Both cameras feature 693 phase detection points, the highest ever on a mirrorless camera. There is however a difference in the number of contrast detection points: the A7 III has 425 areas, whereas the A9 only has 25. This can give the A7 III a small advantage in situations where phase detection can’t work properly such as in low light or at slow apertures.
According to Sony, the AF algorithm of the A9 has been optimised for the A7 III, and since they share the same number of phase detection points, it would be easy to assume that the new camera performs at the same level as the flagship model. However the A9 has a faster processing speed (the AF is calculated up to 60 times per second), so a difference – however small – remains. In our experience with the A7 III, we can confirm that the performance is really close which makes both cameras the best you can find in the mirrorless market as of now.
5. Electronic viewfinder and LCD
Once we get the whole electronic shutter topic out of the way, there is little left to talk about save a few subtle differences.
Let’s start with the electronic viewfinder. While they share the same size (0.5″) and magnification (0.78x), the A9 OLED panel has more resolution (3,686k vs 2,360k dots) and a faster refresh rate of 100/120fps.
There is a rear 3.0″ tilting LCD screen with touch capabilities on both the A9 gets more resolution with 1,440k versus the 921k dots found on the A7 mk3.
6. Picture profiles for video
The A9 has promising video capabilities but unfortunately Sony ditched the picture profiles designed for video, which was an odd decision as you can find them on most E-Mount and RX cameras. They are important because they give you better highlight preservation and more details in the shadows than the Creative Styles for stills, and they include profiles like S-Log2 and S-Log3.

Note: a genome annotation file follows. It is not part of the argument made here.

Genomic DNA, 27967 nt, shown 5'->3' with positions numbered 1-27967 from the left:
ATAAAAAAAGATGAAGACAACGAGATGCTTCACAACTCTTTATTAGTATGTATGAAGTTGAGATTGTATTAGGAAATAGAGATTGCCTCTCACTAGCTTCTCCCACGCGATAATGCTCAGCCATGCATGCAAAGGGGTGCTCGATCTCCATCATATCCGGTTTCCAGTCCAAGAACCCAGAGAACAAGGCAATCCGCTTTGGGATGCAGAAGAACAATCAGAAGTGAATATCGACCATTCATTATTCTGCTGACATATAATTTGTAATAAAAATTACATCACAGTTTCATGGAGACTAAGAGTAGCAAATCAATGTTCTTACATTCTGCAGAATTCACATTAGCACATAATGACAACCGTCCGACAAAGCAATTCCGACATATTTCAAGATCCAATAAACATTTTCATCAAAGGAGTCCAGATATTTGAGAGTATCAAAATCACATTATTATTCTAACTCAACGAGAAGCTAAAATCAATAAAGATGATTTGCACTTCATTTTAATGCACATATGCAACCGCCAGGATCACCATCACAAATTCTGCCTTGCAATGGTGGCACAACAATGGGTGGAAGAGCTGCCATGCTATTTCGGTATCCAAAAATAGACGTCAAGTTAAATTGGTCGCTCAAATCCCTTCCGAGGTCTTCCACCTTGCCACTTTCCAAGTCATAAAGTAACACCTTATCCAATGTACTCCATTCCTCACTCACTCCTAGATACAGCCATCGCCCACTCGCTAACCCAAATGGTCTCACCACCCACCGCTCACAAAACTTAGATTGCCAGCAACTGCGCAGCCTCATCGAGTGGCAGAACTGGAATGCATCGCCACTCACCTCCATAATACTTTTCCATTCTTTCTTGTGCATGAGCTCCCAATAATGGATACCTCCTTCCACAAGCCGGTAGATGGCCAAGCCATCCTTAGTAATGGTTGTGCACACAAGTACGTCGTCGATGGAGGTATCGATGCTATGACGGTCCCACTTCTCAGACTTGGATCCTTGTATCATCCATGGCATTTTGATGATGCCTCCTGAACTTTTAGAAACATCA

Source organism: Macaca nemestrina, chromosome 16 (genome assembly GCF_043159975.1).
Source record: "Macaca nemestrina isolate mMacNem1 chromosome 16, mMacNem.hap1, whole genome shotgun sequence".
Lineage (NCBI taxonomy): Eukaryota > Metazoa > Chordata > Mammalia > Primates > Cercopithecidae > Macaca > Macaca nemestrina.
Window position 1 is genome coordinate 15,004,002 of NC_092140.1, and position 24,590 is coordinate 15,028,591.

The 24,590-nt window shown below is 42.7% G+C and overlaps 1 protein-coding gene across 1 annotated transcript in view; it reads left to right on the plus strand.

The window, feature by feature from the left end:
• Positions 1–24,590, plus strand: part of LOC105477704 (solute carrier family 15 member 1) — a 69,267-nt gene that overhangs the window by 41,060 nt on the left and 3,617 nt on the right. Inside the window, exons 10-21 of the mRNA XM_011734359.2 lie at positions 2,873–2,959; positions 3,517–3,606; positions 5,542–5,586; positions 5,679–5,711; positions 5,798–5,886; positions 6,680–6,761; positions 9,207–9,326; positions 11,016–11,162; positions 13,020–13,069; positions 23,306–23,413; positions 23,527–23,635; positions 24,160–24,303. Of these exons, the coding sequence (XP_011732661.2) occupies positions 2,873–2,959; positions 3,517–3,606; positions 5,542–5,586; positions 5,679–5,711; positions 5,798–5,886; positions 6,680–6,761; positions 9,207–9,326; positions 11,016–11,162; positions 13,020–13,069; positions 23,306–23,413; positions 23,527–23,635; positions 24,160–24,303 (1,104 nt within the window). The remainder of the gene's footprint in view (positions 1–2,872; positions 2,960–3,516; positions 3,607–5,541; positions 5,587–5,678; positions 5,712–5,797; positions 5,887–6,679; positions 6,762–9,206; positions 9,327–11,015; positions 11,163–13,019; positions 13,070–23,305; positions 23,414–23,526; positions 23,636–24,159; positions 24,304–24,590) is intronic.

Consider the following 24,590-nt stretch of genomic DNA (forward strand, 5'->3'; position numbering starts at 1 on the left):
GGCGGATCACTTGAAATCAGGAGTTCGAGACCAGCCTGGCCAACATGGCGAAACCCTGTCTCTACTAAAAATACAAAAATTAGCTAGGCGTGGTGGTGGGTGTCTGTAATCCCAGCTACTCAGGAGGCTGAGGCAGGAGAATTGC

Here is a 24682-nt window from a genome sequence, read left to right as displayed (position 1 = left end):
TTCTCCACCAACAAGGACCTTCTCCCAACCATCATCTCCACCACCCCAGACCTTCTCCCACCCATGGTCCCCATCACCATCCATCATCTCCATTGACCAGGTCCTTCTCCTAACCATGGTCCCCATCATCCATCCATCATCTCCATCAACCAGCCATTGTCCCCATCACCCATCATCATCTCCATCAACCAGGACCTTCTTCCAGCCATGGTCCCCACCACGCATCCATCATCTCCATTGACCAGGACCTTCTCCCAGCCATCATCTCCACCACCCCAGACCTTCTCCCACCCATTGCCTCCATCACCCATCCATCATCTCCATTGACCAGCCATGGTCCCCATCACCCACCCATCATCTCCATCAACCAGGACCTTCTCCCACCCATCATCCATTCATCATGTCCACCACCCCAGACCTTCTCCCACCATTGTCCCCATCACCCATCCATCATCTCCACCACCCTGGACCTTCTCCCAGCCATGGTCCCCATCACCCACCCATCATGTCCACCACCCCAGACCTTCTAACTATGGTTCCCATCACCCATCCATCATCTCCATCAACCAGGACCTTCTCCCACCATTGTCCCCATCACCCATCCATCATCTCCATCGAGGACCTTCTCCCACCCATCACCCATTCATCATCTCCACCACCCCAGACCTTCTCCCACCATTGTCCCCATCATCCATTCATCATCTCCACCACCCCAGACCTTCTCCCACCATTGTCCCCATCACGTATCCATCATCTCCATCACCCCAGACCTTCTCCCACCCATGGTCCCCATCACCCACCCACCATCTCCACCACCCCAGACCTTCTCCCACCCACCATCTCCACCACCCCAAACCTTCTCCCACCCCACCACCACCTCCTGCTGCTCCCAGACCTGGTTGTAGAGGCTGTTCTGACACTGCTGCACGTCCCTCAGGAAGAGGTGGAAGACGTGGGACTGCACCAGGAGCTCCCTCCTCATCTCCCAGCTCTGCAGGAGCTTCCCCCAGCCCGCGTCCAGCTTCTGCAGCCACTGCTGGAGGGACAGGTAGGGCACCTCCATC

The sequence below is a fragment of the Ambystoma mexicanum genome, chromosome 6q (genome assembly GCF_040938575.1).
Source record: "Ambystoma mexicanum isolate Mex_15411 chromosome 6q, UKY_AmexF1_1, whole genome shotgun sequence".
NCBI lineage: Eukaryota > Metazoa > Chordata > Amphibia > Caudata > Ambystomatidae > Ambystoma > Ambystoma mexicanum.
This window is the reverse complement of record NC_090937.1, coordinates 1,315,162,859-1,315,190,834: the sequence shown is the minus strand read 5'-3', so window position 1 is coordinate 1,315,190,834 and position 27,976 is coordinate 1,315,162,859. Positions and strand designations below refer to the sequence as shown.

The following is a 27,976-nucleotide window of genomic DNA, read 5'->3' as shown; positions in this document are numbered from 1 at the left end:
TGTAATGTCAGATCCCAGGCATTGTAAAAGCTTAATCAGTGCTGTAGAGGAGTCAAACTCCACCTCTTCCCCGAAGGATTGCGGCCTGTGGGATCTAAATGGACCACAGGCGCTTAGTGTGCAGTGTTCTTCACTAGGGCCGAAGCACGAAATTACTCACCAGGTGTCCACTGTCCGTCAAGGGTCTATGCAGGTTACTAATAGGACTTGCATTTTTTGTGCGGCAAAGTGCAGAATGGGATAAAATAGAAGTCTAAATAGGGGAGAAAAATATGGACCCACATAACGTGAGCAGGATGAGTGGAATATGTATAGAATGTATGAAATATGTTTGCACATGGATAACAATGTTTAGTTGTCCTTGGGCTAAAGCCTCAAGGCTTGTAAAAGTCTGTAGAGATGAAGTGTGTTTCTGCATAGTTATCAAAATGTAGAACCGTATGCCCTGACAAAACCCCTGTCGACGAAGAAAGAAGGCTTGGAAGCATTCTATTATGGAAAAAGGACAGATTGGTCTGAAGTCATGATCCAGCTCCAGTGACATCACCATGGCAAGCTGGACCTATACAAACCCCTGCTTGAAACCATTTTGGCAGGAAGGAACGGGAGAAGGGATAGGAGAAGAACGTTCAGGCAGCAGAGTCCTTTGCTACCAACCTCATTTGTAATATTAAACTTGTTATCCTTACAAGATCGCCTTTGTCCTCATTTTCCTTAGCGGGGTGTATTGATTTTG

Thankfully, the A7 III has the picture profiles including S-Logs and HLG (Hybrid Log Gamma) so you can take full advantage of the sensor capabilities.
7. Drive/focus mode dial
As mentioned in the introduction, the two cameras are nearly identical when it comes to design and button layout but there is one exception: the drive dial of the A9 which also features an embedded focus mode lever. It is located on the top left side of the camera.
It is handy to use and features two unlock buttons to operate. It would be useful to have it on all A7 cameras quite frankly.
8. LAN terminal and flash sync port
The A9 has a few extra connectors designed for professional use. The first is an Ethernet port that allows you to transfer images to an FTP server. The second is a flash sync port that can be used with studio strobes.
9. Battery life
Although they use the same battery, the A7 III consumes less power than the A9, which hints that the stacked sensor on the latter as well as the EVF’s higher resolution do affect the battery life.
The new E-mount camera can record up to 710 images (or 610 when using the EVF) versus the 650/450 shots of the A9. However it’s worth remembering that these are CIPA ratings. In our experience with the A9, one single charged lasted way longer than that and in normal use it can easily last for more than a day.
If the electronic shutter performance is the main reason you might want to consider the A9, the price is likely the main reason you’d be tempted to go for the A7 III.
The new camera costs $2000 / €2300 (body only), while the A9 can be found for around $4500 / €4500 / £4300.
Given the large difference in price between the two cameras, there is no doubt that many people will opt for the A7 III. After all, the camera gives you almost everything you could possibly need: a promising 24MP full-frame sensor, good ISO performance, 4K video, an advanced autofocus system, a large battery and lots of controls in a compact package.
The A9 has all this but really stands out thanks to two characteristics no other camera has: the live view feed with no blackouts and the fast burst speeds. Perhaps only avid sports and wildlife photographer can truly appreciate this but believe me, once you’ve tried it, it’s hard to go back!